French Classicism

Classicism was, in many cultural circles, primarily restricted to an elite, humanist-educated public. In France, however, neoclassicism (which should be distinguished from baroque classicism) was partially linked to revolutionary bourgeois aims. Thus in its early form, classicism was an art of the people, and was only later used for imperial-propagandist purposes. The style came from Italy and was significantly shaped by Mengs and Winckelmann. From the 1760s, classicism spread throughout France, with Paris becoming its centre. The first exponent of the style was Joseph-Marie Vien (1716-1809), who supplanted dynamic, sensual rococo with early neoclassicism, embellished with baroque elements. Vien’s most talented student was Jacques-Louis David (1748-1825), who made the decisive step towards high classicism with his celebrated work "The Oath of the Horatii" (now in the Louvre). The relief-like composition, with its emphasis on foreground, and clear, corporeal, linear structure, is neoclassicism in its purest form. It is also a key example of neoclassical revolutionary and pre-revolutionary propaganda art. The painter, who was very politically active, often used historical and mythological scenes in his political paintings. Following Napoleon’s seizure of power, David devoted his entire work to the new ruler, whom he glorified in images such as "Bonaparte Crossing the Alps". David influenced a number of political, classical artists such as his student Antoine-Jean Gros (1771-1835). Following the revolution, a second strand of French neo-classicism developed, which promoted aesthetic and emotional values. Harmony, ideals, beauty and sentimentality became dominant themes. Pierre-Paul Prud`hon, and François Gérard (1770-1837) executed soft and sensitive paintings which enriched David’s style with a dreamy sensuality.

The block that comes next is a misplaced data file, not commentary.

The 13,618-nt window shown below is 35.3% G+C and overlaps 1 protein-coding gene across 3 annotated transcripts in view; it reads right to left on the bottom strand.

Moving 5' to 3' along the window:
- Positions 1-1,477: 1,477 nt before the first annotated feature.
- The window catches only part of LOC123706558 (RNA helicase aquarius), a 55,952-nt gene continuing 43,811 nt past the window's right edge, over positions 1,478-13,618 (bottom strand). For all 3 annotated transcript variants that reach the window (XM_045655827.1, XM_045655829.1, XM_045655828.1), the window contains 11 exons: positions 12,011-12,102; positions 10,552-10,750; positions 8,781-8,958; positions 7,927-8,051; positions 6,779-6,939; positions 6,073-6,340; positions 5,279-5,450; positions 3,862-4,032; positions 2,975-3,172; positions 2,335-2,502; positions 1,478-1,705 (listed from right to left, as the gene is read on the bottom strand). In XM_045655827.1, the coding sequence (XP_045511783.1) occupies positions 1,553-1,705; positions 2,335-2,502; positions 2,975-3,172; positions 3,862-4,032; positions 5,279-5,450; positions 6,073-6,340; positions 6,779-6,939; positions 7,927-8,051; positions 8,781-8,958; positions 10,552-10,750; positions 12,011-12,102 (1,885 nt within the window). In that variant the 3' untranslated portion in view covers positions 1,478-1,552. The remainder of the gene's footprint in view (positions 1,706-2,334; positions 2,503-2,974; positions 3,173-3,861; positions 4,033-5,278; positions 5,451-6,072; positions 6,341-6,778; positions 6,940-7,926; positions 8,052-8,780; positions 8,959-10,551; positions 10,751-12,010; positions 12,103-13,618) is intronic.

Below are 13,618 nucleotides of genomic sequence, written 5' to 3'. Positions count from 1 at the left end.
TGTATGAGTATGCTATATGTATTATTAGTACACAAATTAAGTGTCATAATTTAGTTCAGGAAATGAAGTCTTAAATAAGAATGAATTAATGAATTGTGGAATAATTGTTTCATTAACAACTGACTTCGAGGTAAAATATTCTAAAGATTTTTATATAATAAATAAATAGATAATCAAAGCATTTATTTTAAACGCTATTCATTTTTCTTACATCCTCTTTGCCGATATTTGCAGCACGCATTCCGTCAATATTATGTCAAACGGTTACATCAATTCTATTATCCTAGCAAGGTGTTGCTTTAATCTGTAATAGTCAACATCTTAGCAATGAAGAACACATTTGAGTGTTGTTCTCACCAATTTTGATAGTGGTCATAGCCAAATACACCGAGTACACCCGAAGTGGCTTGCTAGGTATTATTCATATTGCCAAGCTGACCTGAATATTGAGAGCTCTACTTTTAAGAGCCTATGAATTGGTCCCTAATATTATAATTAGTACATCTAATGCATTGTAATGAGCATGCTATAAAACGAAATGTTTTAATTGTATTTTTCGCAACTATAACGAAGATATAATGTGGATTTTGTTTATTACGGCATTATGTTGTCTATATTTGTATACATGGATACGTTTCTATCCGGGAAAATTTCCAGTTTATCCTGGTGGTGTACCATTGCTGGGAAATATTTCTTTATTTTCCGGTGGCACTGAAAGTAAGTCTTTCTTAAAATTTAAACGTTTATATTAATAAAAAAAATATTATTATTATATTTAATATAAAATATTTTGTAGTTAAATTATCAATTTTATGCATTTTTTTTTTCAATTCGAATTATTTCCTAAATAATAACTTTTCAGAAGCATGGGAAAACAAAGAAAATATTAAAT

Another of David’s students, whose work was, however, not particularly influenced by him, was the painter Anne Louis Girodet-Trioson (1767-1824). Jean-Auguste Dominique Ingres (1780-1867) saved the classical style from the powerful, emerging French romantic style, and his portraits of young girls are early examples of the neo-renaissance style.